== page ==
The military takeover has upended Sudan’s transition to democratic rule after three decades of repression and international isolation under autocratic President Omar al-Bashir The African nation has been on a fragile path to democracy since a popular uprising forced the military to remove al-Bashir and his Islamist government in April 2019.
Demonstrators, mostly young people, marched in different locations in Khartoum and its twin city of Omdurman, footage circulated online showed. Security was tight. There were also protests in the restive western region of Darfur.
The protesters demanded the removal of generals from power and the establishment of a fully civilian government to lead the transition.
Security forces used tear gas to disperse those marching in a main Khartoum street leading to the fortified presidential palace, according to the pro-democracy movement. Videos circulated online show white smoke — apparently from tear gas — as protesters try to take cover and others hurl stones at the troops.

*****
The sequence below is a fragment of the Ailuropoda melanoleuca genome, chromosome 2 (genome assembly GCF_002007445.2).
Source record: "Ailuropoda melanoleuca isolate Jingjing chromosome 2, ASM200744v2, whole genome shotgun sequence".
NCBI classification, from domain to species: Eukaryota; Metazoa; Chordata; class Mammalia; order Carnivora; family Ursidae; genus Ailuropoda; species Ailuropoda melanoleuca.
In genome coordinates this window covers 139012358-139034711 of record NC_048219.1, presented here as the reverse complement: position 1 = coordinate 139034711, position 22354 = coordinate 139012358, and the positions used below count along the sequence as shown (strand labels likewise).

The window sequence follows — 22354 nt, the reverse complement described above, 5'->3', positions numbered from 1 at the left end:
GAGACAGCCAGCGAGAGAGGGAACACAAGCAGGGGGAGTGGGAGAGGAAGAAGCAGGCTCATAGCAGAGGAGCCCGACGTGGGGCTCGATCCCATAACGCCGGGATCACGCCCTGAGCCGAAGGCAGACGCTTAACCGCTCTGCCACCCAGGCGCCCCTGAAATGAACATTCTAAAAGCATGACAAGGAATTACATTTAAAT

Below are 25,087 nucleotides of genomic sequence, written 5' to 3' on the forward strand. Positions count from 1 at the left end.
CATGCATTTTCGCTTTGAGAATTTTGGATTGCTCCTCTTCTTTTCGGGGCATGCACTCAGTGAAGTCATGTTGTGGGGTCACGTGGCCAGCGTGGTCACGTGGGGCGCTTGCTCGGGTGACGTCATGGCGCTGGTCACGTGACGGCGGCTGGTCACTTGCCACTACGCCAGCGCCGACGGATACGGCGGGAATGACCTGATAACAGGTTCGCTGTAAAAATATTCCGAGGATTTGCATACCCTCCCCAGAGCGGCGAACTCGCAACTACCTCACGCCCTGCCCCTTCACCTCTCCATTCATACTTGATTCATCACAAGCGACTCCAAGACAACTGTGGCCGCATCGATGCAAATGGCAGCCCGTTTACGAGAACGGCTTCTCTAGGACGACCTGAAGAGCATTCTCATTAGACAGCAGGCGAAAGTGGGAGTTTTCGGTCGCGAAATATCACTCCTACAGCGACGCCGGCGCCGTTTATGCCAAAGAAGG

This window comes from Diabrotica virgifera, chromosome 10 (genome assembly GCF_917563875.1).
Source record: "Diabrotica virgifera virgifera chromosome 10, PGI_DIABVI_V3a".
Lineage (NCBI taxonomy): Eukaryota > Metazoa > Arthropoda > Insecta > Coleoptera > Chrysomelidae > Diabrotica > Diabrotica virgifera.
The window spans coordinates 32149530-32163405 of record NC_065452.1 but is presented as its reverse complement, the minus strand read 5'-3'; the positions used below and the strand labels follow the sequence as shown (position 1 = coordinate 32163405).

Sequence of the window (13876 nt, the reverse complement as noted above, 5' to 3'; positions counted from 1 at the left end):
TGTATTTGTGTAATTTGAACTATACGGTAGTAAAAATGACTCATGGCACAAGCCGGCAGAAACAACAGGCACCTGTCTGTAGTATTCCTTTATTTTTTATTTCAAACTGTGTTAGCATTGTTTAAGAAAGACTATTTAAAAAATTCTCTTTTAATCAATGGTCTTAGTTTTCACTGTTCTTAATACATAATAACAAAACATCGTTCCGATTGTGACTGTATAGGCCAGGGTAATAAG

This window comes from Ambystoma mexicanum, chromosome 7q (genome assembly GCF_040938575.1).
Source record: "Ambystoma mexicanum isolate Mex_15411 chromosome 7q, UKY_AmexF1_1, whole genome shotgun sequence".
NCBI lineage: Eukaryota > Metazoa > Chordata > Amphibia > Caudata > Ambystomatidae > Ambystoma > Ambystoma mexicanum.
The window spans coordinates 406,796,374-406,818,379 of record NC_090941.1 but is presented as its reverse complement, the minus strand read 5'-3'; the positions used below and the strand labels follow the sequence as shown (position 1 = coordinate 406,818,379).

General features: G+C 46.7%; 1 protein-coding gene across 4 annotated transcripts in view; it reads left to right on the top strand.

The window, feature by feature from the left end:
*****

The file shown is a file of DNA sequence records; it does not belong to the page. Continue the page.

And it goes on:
There were no immediate reports of casualties. More than 60 people have been killed, and hundreds of others injured in the near-daily protests since the coup.
The United Nations has repeatedly urged authorities to cease their crackdown on protesters and hold accountable those responsible for killings in previous rounds of protests. The U.N. mission in Sudan began separate consultations earlier this week with Sudanese groups, to try to bridge the widening gap between the military and the pro-democracy movement. These consultations could possibly lead to direct talks between the two sides to find a way out of the crisis.
Hamdok, who was the civilian face of Sudan’s transitional government in the past two years, resigned earlier this month, citing failure to reach a compromise between the generals and the pro-democracy movement. He had been reinstated in November in a deal with the military that angered the pro-democracy movement.
The movement insists that a fully civilian government lead the transition, a demand rejected by the generals who say power will be handed over only to an elected government. Elections are planned in July 2023, in line with a 2019 constitutional document governing the transition period.
The coup came a few weeks before the military should have handed over the leadership of the ruling sovereign council to civilians, according to the constitutional document.
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